Once described as the most disruptive technology of the century (or at least the most disruptive to the tobacco industry), electronic cigarettes have proven to be one of the most successful products to hit the market in the past few years. Indeed, industry behemoths like Reynolds American, Altria (NYSE: MO ) and Lorillard (NYSE: LO.DL ) have been falling all over themselves in attempts to get their own electronic cigarette products to market. While these tobacco industry giants fight it out, Universal Corp (NYSE: UVV ) , a major supplier of tobacco to the industry, has hedged its bets.
You see, Universal's subsidiary Virginia Tobacco Company has joined with Avoca, one of the world's premier botanical extraction companies, to form AmeriNic. AmeriNic's goal is to produce liquid nicotine for the electronic cigarette industry. The company is focusing on producing high quality, United States Pharmacopeia, or USP, grade liquid nicotine using fully traceable and compliant tobaccos.
This partnership is a really exciting endeavor for Universal. Expansion into electronic cigarettes opens up a huge new market for the company, which has traditionally been a standard tobacco supplier. Some might say that this diversification is essential for Universal to survive as the number of cigarettes consumed around the world declines.
However, as of yet Universal is not coming under pressure from the global decline in cigarette consumption, and this drive into the e-cig business should only boost the company's bottom line. Actually, Universal is spending to boost its tobacco output (which you can read more about here), as well as driving into the liquid nicotine space.
Showing signs of maturing
While Universal is hedging its bets and producing key ingredients for e-cigs, big tobacco companies are aggressively fighting it out for share of the e-cig market -- something Universal does not have to worry about.
In particular, Lorillard, one of the first domestic tobacco companies to move into the e-cig market, is already reporting almost no profits from its e-cig operations as marketing and selling costs rise.
For example, looking through the respective earnings reports, we can see that Lorillard's e-cig gross margin has declined from 37%, reported during the first quarter of this year, to 32% during the second quarter, and finally 24% during the third quarter.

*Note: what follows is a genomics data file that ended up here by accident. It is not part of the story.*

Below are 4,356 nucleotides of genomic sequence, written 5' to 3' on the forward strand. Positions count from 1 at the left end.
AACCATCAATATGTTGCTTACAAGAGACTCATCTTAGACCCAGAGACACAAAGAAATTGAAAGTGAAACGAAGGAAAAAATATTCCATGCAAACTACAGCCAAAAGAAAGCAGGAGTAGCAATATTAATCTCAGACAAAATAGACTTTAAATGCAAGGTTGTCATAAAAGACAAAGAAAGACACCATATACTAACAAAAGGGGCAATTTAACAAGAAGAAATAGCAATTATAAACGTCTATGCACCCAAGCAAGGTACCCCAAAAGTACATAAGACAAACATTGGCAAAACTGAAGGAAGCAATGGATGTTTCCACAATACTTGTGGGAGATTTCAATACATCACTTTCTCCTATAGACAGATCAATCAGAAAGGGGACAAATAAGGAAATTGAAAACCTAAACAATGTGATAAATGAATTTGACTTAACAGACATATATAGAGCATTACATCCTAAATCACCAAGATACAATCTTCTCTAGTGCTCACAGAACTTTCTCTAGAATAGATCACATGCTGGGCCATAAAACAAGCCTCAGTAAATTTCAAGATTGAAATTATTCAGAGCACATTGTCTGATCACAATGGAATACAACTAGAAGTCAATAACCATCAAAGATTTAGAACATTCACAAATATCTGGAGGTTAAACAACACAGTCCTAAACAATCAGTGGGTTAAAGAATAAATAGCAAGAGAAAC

What's more, Lorillard's operating income and margin from its e-cig segment have declined from $7 million and 12%, respectively, in the first quarter of this year to 0 during the third quarter. That's right, Lorillard made no profit from its e-cig sales in the third quarter.
The reason for this? Well, the company rolled out a new, cheaper e-cig product and expanded its offering into an additional 127,000 stores, which damaged the gross margin. In addition, the company's marketing spend increased as it tried to beat competitors. Lorillard's marketing budget for its e-cig products was around $30 million last year, and this is set to rise for 2014. If Lorillard can drive sales then perhaps this will be money well spent, but the competition is about to get a whole lot more intense.
Here comes the cavalry
At present, Lorillard is only trying to compete with smaller peers. The impending entry of tobacco industry behemoth Altria into the e-cig market will change all of that. Indeed, this comment from Wells Fargo Securities researcher Bonnie Herzog sums up Altria's entry into the market: "Altria has the ability to leverage its war chest of cash, its sizable infrastructure, its deep understanding of the tobacco consumer, and its entrenched position at retail."
There has also been some concern among smaller e-cig companies that the entrance of big tobacco, Altria in particular, could spur big tobacco to use aggressive marketing tactics. Altria subsidiary, Philip Morris USA owns, produces and sells the famous Marlboro brand within the United States. Altria and the Marlboro brand control around 50% of the United States' domestic cigarette market. Smaller e-cig companies are concerned that the company could use this position to leverage its dominance over the industry. For example, Altria could warn retailers that they cannot stock Marlboro cigarettes unless they carry its e-cigs .
While I'm not sure how realistic this threat actually is, it could threaten Lorillard's move into the industry as well.
So all in all, the e-cig market is booming but the competition is intensifying. This is forcing market participants to increase their marketing spend, compressing margins. However, Universal is hedging its bets. As the company is producing the ingredients for e-cigs it is likely that its services will be in demand from the smaller firms that dominate the market. There is also scope for Universal to chase contracts from larger market players.